Book Review: What I talk about when I talk about running – Haruki Murakami

First up in what I hope will be a regular review feature is ‘What I talk about when I talk about running’ by Haruki Murakami.

This isn’t a new release but something I’ve been meaning to read for a long time, and at a thrifty 179 pages I really don’t have any excuse for leaving it this long.

I found this book nestled firmly on the sports shelf of my local bookstore; but it isn’t so easy to categorize. Part memoir and part treatise on running I was originally recommended this book by a few fitness mad friends who’d found this to be an inspirational training aid.

Now I should make it clear from the start that I’m not a keen runner, it’s never been one of my hobbies, running to me has always just been a neccessary evil to get fit. So as I began to read I really wondered if I’d gain anything from this book; but I had been advised the story alone warranted it.

One thing that surprised me about this book, whilst the individual recollections were stark in their brevity (possibly a side effect of the translation – granted), the narrrative assumed an almost meandering tone. Progression of time in the book seemed to be a loose concept and set piece memories flitted between Haruki’s early life as a night club/bar owner to his epiphany, choosing to try writing and finally to the present day. Does it detract from the story – no. Did it take some getting used to – yes.

A prevailing theme of the book is Haruki’s late adoption of running; he didn’t really take it up until 33 as a means initially to combat the sedentary lifestyle of the writer. Interestingly Haruki does tackle some of the cultural preconceptions regarding writers, especially in his culture where it’s seen that in fact to write you must be possesed of bad spirit and poor health.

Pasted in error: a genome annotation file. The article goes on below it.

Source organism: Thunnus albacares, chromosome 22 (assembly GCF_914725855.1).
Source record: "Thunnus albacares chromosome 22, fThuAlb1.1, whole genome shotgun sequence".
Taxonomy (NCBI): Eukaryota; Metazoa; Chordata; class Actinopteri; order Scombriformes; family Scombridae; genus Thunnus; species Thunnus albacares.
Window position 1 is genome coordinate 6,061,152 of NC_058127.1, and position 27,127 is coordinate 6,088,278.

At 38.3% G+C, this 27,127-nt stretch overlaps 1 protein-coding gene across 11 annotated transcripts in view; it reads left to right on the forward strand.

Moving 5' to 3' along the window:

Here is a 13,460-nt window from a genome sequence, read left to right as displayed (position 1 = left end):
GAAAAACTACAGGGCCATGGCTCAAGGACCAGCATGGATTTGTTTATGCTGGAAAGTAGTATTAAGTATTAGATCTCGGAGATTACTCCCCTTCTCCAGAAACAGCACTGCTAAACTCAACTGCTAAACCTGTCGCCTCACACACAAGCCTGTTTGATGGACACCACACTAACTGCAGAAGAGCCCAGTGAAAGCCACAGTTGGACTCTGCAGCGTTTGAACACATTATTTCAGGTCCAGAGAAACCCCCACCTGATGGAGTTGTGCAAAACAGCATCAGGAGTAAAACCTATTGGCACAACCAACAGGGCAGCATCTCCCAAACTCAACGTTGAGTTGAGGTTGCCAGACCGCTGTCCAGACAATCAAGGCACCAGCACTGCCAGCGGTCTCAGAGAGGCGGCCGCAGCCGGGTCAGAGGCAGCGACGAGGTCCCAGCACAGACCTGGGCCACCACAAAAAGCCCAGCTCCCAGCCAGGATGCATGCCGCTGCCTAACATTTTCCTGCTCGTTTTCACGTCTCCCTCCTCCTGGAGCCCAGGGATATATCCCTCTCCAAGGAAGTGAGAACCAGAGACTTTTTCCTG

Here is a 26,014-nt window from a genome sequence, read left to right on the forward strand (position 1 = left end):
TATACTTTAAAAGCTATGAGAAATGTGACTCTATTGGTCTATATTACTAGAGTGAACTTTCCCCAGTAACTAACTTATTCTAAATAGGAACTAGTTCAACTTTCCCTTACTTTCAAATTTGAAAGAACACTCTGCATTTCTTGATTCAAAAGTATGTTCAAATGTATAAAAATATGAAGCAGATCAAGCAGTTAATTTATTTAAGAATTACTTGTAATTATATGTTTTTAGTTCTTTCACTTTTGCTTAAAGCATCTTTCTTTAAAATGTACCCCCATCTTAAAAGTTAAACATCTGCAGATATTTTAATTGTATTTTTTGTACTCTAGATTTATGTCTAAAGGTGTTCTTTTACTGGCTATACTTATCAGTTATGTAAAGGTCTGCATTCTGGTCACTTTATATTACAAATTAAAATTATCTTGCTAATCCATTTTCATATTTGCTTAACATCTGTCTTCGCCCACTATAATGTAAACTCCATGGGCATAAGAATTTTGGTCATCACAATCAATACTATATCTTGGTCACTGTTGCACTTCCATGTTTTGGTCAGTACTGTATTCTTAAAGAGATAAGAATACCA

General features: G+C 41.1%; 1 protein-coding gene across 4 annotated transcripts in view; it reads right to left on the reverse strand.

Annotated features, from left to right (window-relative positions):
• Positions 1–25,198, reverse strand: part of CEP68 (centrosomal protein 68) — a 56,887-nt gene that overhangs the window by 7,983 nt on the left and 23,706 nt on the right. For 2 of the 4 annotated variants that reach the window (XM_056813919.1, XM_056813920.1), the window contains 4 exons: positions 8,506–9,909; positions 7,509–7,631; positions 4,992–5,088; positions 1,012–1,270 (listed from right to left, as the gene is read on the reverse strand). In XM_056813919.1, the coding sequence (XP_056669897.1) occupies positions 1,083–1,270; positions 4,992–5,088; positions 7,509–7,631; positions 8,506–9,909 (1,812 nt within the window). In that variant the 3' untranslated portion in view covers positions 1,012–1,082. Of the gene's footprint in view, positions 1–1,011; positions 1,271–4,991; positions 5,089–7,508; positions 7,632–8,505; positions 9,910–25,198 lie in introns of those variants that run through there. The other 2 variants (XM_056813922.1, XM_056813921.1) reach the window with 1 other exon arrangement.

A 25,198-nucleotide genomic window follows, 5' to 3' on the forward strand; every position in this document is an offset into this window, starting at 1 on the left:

For me the most prominent and thought provoking theme is that running isn’t something that he just does, but that it defines him. He could not write without running, and not just in a purely physical sense, Haruki seeems to draw a inner spiritual strength from running.

A couple of people have mentioned that they found this book helped them from a productivity point of view, that Haruki extols a number of productivity tennets in this book. To be honest I didn’t really take that away from the text.

In conclusion this book is definitely worth a read, especially for Haruki’s life story, which even in it’s brevity is extremely interesting. Is it a life changer – not for me, but ardent runners may get more out of it.

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